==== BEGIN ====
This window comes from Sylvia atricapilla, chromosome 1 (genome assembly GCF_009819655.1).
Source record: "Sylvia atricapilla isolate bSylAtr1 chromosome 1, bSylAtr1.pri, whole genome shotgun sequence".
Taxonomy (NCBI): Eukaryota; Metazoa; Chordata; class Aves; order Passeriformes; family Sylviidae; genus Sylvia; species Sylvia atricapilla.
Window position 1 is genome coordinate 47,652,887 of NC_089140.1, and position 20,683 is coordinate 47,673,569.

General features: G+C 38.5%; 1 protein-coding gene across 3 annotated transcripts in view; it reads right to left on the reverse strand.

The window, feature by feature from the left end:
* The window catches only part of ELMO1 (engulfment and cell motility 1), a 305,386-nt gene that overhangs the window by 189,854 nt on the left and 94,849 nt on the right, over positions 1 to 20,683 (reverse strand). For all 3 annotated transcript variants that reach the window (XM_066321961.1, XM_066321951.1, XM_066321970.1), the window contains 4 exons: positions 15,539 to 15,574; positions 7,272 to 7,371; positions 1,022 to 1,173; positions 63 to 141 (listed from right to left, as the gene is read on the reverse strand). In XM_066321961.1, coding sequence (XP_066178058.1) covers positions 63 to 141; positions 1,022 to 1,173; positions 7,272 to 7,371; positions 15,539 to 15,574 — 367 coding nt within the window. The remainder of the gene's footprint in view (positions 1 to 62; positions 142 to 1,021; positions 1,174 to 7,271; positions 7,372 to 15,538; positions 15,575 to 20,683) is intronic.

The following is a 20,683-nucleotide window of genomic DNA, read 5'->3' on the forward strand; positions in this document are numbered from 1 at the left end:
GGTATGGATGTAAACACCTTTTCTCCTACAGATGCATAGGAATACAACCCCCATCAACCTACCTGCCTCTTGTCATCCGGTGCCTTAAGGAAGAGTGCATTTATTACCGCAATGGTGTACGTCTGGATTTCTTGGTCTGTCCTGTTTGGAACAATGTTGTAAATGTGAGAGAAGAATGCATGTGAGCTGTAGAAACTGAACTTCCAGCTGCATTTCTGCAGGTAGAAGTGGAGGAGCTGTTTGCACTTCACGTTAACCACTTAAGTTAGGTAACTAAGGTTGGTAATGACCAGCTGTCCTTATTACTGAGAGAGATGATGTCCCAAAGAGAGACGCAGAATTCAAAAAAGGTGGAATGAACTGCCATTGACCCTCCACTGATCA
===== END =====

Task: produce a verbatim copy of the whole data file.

This window comes from Sylvia atricapilla, chromosome 1 (genome assembly GCF_009819655.1).
Source record: "Sylvia atricapilla isolate bSylAtr1 chromosome 1, bSylAtr1.pri, whole genome shotgun sequence".
Taxonomy (NCBI): Eukaryota; Metazoa; Chordata; class Aves; order Passeriformes; family Sylviidae; genus Sylvia; species Sylvia atricapilla.
Window position 1 is genome coordinate 47,652,887 of NC_089140.1, and position 20,683 is coordinate 47,673,569.

General features: G+C 38.5%; 1 protein-coding gene across 3 annotated transcripts in view; it reads right to left on the reverse strand.

The window, feature by feature from the left end:
* The window catches only part of ELMO1 (engulfment and cell motility 1), a 305,386-nt gene that overhangs the window by 189,854 nt on the left and 94,849 nt on the right, over positions 1 to 20,683 (reverse strand). For all 3 annotated transcript variants that reach the window (XM_066321961.1, XM_066321951.1, XM_066321970.1), the window contains 4 exons: positions 15,539 to 15,574; positions 7,272 to 7,371; positions 1,022 to 1,173; positions 63 to 141 (listed from right to left, as the gene is read on the reverse strand). In XM_066321961.1, coding sequence (XP_066178058.1) covers positions 63 to 141; positions 1,022 to 1,173; positions 7,272 to 7,371; positions 15,539 to 15,574 — 367 coding nt within the window. The remainder of the gene's footprint in view (positions 1 to 62; positions 142 to 1,021; positions 1,174 to 7,271; positions 7,372 to 15,538; positions 15,575 to 20,683) is intronic.

The following is a 20,683-nucleotide window of genomic DNA, read 5'->3' on the forward strand; positions in this document are numbered from 1 at the left end:
GGTATGGATGTAAACACCTTTTCTCCTACAGATGCATAGGAATACAACCCCCATCAACCTACCTGCCTCTTGTCATCCGGTGCCTTAAGGAAGAGTGCATTTATTACCGCAATGGTGTACGTCTGGATTTCTTGGTCTGTCCTGTTTGGAACAATGTTGTAAATGTGAGAGAAGAATGCATGTGAGCTGTAGAAACTGAACTTCCAGCTGCATTTCTGCAGGTAGAAGTGGAGGAGCTGTTTGCACTTCACGTTAACCACTTAAGTTAGGTAACTAAGGTTGGTAATGACCAGCTGTCCTTATTACTGAGAGAGATGATGTCCCAAAGAGAGACGCAGAATTCAAAAAAGGTGGAATGAACTGCCATTGACCCTCCACTGATCA